I like this card a lot. Plenty of characters have a couple of cards that I would consider almost must-takes, with a third that makes it a really hard choice, and now you can have that one as well.

Notable ones I can think of (but to be honest, there are many of them) are Kozmo’s cards, as I don’t think she has a bad one in her set. Hannibal also likes this card, as he can give out free actions, allow you to re-shuffle your discard pile into your deck and re-roll dice at the same time – with the benefit that the re-roll card automatically goes back into your deck again.

Yeah, that sounds pretty nice.

So is this deck good? Yes it is very good. It has the potential for complete card dominance over your opponent. You have to play it carefully though, and make sure you use the cards well. It is able to add less dice than the core deck, and it lacks a No! so you might find your favorite card is denied at the wrong time.

Stirling Forge

Despite the deck name sounding like a James Bond character, this deck is a powerful set of cards that relies on dice manipulation.

Like the TCOMM deck, these cards are split into helping with combat rolls and general rolls, and so are slightly worse than their core-deck counterparts. That said, a dice re roll is very strong, and allows you to flatten out those annoying dice spikes. You get one re-roll anyway in the core deck, and only half of these cards can help with non-combat dice rolls – so there is a definite choice to be made.

That said, if you have a large dice pool with a re-roll, it can swing the game, and a quick kill or a evade roll can win (or lose) a game.

Lots of my earlier blog articles had me ranting about how much I loved Holographic Sight – and this is a mini one. Well, kind of, as it also reduces minimum ranges as well. Wild Bill and Dart will love this card, as it prevents people from engaging them and being immediately safe. Major Lunah likes it too, as a minimum range of 2 rather than 3 is a big deal. Other notable beneficiaries of this card include Shona Carano, whose Broadsword suddenly get a range of 1-2, or 2-3, which is a massive improvement from her quirky range of 2-2.

See my rant further up in the TCOMM section about how powerful this card is. Except this one is better as it has a picture of Senor Massacre throwing chocolates at a surprised Maximus.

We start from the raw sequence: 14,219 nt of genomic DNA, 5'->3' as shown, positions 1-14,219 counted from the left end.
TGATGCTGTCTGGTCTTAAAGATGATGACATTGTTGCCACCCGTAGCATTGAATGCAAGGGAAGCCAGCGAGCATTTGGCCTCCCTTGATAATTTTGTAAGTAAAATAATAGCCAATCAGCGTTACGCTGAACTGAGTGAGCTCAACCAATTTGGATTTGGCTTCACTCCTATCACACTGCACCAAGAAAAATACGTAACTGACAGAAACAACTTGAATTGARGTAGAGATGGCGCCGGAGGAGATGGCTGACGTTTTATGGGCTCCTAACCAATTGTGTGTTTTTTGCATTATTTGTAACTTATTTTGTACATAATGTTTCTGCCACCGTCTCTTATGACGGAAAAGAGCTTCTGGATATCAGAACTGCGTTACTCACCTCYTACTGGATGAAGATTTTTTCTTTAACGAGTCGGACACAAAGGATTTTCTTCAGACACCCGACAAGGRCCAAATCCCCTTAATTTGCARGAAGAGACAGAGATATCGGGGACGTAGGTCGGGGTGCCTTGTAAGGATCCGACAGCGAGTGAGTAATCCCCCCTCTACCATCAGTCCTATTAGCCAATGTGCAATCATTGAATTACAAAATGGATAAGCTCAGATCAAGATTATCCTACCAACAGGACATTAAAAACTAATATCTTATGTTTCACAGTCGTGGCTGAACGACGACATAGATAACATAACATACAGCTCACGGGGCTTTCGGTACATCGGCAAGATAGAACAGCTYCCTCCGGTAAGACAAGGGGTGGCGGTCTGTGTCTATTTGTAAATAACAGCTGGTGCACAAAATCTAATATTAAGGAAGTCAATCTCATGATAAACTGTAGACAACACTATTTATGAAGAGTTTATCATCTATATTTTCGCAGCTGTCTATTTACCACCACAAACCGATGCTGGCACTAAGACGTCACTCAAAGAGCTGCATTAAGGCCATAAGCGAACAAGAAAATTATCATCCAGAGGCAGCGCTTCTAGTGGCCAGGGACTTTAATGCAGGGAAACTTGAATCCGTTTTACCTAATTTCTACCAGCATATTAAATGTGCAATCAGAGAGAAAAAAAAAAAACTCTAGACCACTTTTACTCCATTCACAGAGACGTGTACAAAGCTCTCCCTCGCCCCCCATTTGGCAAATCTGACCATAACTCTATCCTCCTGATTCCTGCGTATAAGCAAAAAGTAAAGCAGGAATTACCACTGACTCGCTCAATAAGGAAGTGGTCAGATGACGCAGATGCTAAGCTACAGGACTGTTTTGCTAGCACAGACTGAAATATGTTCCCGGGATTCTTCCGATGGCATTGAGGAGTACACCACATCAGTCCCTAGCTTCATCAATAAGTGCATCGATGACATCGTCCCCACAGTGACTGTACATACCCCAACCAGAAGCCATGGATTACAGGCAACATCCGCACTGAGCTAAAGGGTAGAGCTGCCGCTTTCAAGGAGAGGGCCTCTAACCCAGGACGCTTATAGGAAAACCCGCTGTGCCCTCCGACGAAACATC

This card can guarantee 4 damage if you are rolling two orange die, or four shields if you are rolling two blue. Note it cannot allow you to mess with red dice – but you can re-roll that one with other cards. The reliability of damage and defense output with this is truly terrifying. Hey, use it with Shona Carano (and add an orange card) to guarantee 6 damage before she rolls a red die! Fun! This card is begging for a No! – but then many cards are at this point.

Depending on what cards you have in your deck this could be a near-complete deck refresh, allowing you to throw cards at dice rolls with impunity. Late game when your opponent has run low on cards it can skew the dice odds hugely in your favour.

Is it a strong deck? Oh yes – but you have no card draw and card selection tricks – so you had better reply on scoring and frags to keep your card draw up. This deck rewards aggressive and fast play – and of course – lots of violence.

So, is the main deck still worth it? I think so. It can add dice more reliably to any roll, it allows some card draw and selection, and of course has a No! It seems to fir squarely in the middle of two extremes.

But there are really two winners out of this…

You want to have the TCOMM deck but still add some dice? You want to have the Stirling Forge deck and still have a No!, or some card denial? You want to have the core deck and stop this nonsense with two (or more) No! cards? A creepy wizard and his CGI Elf would like to have a word with you.